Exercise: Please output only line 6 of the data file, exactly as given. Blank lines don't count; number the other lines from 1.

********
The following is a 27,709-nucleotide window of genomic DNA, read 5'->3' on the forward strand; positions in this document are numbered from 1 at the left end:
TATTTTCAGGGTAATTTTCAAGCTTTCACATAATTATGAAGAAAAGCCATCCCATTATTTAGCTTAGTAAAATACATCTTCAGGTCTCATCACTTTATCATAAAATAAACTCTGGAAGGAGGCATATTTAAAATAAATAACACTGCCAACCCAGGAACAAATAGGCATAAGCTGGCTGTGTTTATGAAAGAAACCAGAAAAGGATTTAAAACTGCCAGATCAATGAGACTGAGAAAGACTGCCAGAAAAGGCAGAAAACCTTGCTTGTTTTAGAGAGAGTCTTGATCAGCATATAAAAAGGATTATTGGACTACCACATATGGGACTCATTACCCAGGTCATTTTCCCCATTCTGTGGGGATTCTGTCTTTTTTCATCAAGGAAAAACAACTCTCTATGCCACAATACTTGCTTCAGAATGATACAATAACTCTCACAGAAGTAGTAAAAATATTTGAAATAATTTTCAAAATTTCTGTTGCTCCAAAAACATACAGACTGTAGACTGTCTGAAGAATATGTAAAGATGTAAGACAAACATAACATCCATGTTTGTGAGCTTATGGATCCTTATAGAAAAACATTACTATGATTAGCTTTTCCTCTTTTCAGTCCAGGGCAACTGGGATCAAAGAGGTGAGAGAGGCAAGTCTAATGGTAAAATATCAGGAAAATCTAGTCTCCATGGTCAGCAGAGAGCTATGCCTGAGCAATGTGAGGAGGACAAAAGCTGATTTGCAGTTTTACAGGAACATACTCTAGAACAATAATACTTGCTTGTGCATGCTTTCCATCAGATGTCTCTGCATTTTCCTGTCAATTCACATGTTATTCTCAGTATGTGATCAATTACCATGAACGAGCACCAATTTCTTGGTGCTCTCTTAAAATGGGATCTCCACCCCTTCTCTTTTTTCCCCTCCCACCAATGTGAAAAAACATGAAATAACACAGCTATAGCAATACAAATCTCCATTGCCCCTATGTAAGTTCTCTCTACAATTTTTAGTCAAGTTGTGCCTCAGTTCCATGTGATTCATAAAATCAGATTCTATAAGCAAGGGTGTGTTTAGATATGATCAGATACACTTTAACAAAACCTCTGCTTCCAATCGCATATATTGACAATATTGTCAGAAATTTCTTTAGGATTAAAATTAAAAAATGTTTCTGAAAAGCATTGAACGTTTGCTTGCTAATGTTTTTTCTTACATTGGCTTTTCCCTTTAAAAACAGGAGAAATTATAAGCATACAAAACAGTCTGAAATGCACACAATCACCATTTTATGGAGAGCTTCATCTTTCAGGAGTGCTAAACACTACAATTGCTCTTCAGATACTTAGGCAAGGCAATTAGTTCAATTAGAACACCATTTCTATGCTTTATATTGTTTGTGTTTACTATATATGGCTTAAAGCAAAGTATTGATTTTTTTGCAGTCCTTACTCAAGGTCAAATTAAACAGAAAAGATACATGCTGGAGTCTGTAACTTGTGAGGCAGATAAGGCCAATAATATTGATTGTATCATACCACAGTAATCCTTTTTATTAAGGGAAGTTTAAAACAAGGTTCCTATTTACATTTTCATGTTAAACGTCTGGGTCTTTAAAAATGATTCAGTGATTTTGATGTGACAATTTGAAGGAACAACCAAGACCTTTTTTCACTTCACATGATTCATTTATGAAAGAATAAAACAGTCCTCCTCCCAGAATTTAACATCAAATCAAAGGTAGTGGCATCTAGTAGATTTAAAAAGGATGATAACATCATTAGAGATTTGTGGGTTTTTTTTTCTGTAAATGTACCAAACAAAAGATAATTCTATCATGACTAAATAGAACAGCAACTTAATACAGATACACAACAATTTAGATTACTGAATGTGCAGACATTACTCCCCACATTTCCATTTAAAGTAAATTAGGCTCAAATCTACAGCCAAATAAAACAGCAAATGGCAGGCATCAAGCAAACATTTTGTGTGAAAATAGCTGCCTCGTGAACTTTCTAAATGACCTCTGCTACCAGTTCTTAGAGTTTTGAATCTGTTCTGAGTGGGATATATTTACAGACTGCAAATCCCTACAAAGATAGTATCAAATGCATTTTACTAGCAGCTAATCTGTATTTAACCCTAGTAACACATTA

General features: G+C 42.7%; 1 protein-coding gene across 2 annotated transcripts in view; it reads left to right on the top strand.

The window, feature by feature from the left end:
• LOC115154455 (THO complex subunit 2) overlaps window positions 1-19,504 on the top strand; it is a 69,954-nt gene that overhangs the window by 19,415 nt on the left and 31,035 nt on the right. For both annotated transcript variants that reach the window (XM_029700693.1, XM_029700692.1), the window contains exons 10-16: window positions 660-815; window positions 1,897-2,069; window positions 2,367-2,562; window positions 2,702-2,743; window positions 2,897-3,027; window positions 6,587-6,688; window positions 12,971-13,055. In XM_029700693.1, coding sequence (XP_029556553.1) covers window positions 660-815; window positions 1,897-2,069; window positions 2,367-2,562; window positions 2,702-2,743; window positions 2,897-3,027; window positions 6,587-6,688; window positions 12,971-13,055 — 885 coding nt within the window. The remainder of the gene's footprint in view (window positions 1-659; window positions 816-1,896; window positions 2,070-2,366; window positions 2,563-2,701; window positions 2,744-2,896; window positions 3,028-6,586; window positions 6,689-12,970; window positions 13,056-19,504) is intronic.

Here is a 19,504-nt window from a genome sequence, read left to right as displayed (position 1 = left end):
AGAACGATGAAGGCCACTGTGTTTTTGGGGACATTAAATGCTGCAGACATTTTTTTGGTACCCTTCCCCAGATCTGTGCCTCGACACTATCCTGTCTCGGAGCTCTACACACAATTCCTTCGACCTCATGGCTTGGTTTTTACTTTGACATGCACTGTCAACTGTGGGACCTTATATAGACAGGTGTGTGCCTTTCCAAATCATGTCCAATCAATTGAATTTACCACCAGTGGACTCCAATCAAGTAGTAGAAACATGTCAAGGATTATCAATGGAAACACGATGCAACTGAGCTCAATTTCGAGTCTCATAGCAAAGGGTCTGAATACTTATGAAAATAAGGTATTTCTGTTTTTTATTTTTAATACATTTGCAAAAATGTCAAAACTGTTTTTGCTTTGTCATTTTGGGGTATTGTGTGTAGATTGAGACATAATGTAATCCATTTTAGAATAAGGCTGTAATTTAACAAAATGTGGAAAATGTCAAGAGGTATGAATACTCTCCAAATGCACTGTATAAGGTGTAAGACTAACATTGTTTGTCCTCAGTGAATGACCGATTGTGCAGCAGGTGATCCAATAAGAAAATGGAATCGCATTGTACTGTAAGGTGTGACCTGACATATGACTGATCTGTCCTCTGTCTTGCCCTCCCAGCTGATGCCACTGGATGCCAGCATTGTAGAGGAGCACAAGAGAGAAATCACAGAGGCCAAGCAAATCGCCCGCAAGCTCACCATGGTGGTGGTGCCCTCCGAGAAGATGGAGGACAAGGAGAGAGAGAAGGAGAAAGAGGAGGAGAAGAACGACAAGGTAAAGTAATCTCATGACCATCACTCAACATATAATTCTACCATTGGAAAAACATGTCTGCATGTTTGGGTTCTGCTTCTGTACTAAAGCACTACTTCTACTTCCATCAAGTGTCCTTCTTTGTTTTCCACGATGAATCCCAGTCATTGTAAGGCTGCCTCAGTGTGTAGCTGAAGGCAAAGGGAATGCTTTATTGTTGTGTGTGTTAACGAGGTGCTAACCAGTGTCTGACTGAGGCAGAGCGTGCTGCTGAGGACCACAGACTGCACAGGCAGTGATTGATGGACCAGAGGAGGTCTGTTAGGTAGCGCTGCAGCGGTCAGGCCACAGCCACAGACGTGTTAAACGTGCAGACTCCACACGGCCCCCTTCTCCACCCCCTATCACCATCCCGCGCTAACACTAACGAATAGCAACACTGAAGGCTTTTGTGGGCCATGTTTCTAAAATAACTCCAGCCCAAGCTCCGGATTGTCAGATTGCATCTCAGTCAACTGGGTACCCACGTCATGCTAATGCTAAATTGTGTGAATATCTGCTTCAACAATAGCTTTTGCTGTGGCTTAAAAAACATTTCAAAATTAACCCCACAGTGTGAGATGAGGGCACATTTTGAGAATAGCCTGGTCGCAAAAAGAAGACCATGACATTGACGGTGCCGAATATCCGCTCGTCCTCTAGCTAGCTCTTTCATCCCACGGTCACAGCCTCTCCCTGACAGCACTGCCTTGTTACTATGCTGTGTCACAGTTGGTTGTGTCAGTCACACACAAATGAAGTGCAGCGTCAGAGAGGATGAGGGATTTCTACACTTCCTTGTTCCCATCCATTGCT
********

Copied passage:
Here is a 19,504-nt window from a genome sequence, read left to right as displayed (position 1 = left end):